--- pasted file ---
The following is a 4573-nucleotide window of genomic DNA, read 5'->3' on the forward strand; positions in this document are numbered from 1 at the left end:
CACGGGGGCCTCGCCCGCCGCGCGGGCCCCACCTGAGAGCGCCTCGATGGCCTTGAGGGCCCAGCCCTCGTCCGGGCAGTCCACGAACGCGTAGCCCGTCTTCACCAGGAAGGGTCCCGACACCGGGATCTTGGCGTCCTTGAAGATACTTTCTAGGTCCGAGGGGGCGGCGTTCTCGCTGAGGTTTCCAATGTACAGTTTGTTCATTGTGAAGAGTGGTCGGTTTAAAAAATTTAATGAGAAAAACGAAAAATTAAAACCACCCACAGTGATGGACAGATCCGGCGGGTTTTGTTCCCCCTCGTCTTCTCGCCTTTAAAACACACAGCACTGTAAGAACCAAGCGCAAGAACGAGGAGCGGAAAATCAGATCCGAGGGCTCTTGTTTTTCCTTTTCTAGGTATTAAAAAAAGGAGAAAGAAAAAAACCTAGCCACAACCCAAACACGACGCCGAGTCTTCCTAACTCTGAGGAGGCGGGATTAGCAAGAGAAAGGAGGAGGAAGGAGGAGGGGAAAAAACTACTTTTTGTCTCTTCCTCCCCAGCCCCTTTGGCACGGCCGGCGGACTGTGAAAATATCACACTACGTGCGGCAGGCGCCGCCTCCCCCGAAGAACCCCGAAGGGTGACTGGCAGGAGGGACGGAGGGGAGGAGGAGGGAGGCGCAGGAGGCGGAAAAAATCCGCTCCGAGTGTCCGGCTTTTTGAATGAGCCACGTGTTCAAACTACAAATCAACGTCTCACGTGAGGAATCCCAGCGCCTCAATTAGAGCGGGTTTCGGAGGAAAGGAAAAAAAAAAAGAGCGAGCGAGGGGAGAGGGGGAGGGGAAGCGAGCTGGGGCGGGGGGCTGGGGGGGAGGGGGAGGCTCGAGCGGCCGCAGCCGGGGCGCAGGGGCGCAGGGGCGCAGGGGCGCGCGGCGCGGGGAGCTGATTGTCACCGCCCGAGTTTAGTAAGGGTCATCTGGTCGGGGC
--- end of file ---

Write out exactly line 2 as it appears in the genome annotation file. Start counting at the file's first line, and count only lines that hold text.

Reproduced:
CACGGGGGCCTCGCCCGCCGCGCGGGCCCCACCTGAGAGCGCCTCGATGGCCTTGAGGGCCCAGCCCTCGTCCGGGCAGTCCACGAACGCGTAGCCCGTCTTCACCAGGAAGGGTCCCGACACCGGGATCTTGGCGTCCTTGAAGATACTTTCTAGGTCCGAGGGGGCGGCGTTCTCGCTGAGGTTTCCAATGTACAGTTTGTTCATTGTGAAGAGTGGTCGGTTTAAAAAATTTAATGAGAAAAACGAAAAATTAAAACCACCCACAGTGATGGACAGATCCGGCGGGTTTTGTTCCCCCTCGTCTTCTCGCCTTTAAAACACACAGCACTGTAAGAACCAAGCGCAAGAACGAGGAGCGGAAAATCAGATCCGAGGGCTCTTGTTTTTCCTTTTCTAGGTATTAAAAAAAGGAGAAAGAAAAAAACCTAGCCACAACCCAAACACGACGCCGAGTCTTCCTAACTCTGAGGAGGCGGGATTAGCAAGAGAAAGGAGGAGGAAGGAGGAGGGGAAAAAACTACTTTTTGTCTCTTCCTCCCCAGCCCCTTTGGCACGGCCGGCGGACTGTGAAAATATCACACTACGTGCGGCAGGCGCCGCCTCCCCCGAAGAACCCCGAAGGGTGACTGGCAGGAGGGACGGAGGGGAGGAGGAGGGAGGCGCAGGAGGCGGAAAAAATCCGCTCCGAGTGTCCGGCTTTTTGAATGAGCCACGTGTTCAAACTACAAATCAACGTCTCACGTGAGGAATCCCAGCGCCTCAATTAGAGCGGGTTTCGGAGGAAAGGAAAAAAAAAAAGAGCGAGCGAGGGGAGAGGGGGAGGGGAAGCGAGCTGGGGCGGGGGGCTGGGGGGGAGGGGGAGGCTCGAGCGGCCGCAGCCGGGGCGCAGGGGCGCAGGGGCGCAGGGGCGCGCGGCGCGGGGAGCTGATTGTCACCGCCCGAGTTTAGTAAGGGTCATCTGGTCGGGGC